To be perfectly candid, I have never seen the point of vegetarianism; as far as I could tell, the health benefits are sketchy at best, vegetarian food is cardboard-like in texture and has no taste and how can you be considered a ‘foodie’ if you are vegetarian? And for people like me who are not particularly fond of vegetables, your food choices are dramatically reduced if you are a vegetarian.
My sister in law, Debbie, has been a long time crusader of vegetarianism and veganism. Her reasons are many and she speaks out publicly against all forms of animal exploitation and cruelty. I admire her passion for the cause and her unwavering belief and commitment in her advocacy. And so over the years, through Deb, I have been made aware of the inhumane and cruelty animals suffered before landing in the supermarket, and while I sympathised I never considered becoming a vegetarian. Stubbornly perhaps, I could not see how becoming a vegetarian could change anything except subject me to a life of carb laden, boring, and tasteless food.
But life, or the universe or whoever is running the show, will find a way to get important messages across and make you listen and take action, wether you like it or not. . A couple of weeks ago, my youngest son and I were enjoying a lazy Sunday afternoon watching TV; as usual nothing seemed to be on that was worth watching and desperate for something to watch I ventured in to the channel listings with the triple digits. (We normally don’t go past Channels 1 to 20, where all the BBCs, ITVs and Sky channels are found). On channel 183, a documentary had just started called Food Inc and we tuned in. For 2 hours, we felt like we were watching a train wreck; the documentary was profound, shocking, intense, wicked and appalling. As the credits rolled, and as we both sat in shock, I commented to my son ‘, what a truly sick society we live in. Deb is so right when even by eatng an egg we are contributing to this demonic treatment ?'.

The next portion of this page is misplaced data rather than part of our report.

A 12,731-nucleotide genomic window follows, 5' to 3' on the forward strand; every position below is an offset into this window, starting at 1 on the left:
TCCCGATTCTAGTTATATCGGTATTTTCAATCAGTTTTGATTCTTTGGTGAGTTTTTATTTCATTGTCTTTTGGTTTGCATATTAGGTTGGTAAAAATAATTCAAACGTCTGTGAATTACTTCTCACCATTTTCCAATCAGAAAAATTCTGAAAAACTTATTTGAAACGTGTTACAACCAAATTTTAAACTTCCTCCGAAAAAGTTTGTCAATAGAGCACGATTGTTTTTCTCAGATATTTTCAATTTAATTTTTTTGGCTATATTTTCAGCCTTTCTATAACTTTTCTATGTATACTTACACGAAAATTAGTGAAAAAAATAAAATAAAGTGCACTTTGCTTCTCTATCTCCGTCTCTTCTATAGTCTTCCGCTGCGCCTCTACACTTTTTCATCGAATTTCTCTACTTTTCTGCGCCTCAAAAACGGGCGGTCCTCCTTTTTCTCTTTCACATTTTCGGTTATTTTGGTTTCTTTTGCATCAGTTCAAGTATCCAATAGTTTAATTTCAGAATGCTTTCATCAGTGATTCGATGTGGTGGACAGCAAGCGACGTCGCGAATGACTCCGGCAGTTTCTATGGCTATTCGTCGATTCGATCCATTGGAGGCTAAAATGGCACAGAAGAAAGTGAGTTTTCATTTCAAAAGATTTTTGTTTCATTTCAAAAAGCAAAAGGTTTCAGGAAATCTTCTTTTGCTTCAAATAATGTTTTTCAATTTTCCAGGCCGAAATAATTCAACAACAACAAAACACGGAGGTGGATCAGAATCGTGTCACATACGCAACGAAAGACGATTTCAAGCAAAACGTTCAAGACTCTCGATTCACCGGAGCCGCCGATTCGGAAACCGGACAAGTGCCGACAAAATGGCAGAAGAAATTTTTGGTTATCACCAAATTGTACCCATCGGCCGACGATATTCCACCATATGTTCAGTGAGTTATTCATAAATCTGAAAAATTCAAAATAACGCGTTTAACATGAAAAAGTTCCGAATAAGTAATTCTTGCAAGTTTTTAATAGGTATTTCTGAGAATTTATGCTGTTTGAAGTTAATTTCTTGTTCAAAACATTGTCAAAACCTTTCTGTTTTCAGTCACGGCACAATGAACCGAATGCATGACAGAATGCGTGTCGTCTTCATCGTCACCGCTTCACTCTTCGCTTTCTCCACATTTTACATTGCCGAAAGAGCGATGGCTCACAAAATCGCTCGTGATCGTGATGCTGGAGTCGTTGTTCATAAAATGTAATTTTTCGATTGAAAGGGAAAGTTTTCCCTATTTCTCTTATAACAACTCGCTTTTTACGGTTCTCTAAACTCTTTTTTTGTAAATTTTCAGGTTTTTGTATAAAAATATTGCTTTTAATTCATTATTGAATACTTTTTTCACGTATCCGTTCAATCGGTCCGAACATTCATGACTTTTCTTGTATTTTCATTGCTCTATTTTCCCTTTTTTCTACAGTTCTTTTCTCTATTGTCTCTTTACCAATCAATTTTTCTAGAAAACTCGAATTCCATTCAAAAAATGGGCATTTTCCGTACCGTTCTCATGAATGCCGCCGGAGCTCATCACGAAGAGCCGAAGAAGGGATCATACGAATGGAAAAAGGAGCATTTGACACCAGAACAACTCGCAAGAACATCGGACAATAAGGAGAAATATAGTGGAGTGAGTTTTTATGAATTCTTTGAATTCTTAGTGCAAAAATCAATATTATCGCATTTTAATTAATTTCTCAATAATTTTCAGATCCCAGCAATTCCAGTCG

Later that afternoon, I headed off to the supermarket to get some food for our dinner . At the meat aisle, I picked up a packet of chicken breasts and the image of thousands of chickens, cooped up in a windowless shed, lying in excrement, unable to stand or walk came to mind and would not go away. And as I moved on to the beef section the images kept coming: Minced meat packets became huge grinding machines grounding up every single piece of animal carcass from intestines, bones and G-d knows what else: steaks in packs of 4 were replaced by big sad cow eyes, forced to eat an unnatural diet of hormone injected corn, restrained in small spaces, oversized udders; in the vegetable aisle , the tomatoes, strawberries and lettuces became thousands of helpless and illegal workers, working for a pittance in inhumane conditions; And these images keep repeating over and over, even though I have tried going to different supermarkets and even gone to a butcher to buy meat; yet the same thing happens: flashing images of suffering, pain and cruelty.
It is like having post-traumatic stress episodes.
While my son still eats meat (sort of) he now reads the labels religiously to see where the meat is coming from and demands that we only buy farm assured meat products. As for me, since that Sunday, I have been unable to eat meat in any shape or form.
To Debbie and the many like her, who have no agenda expect to see that all of God's creatures are treated with dignity and repect, keep talking and making us aware of the evil we inadvertantly inflict on these animals. We will get it in the end, one way or another.
I don’t think this qualifies me to be called a vegetarian, but perhaps it is my consciousness rebelling against condoning something that brings so much suffering to so many innocents.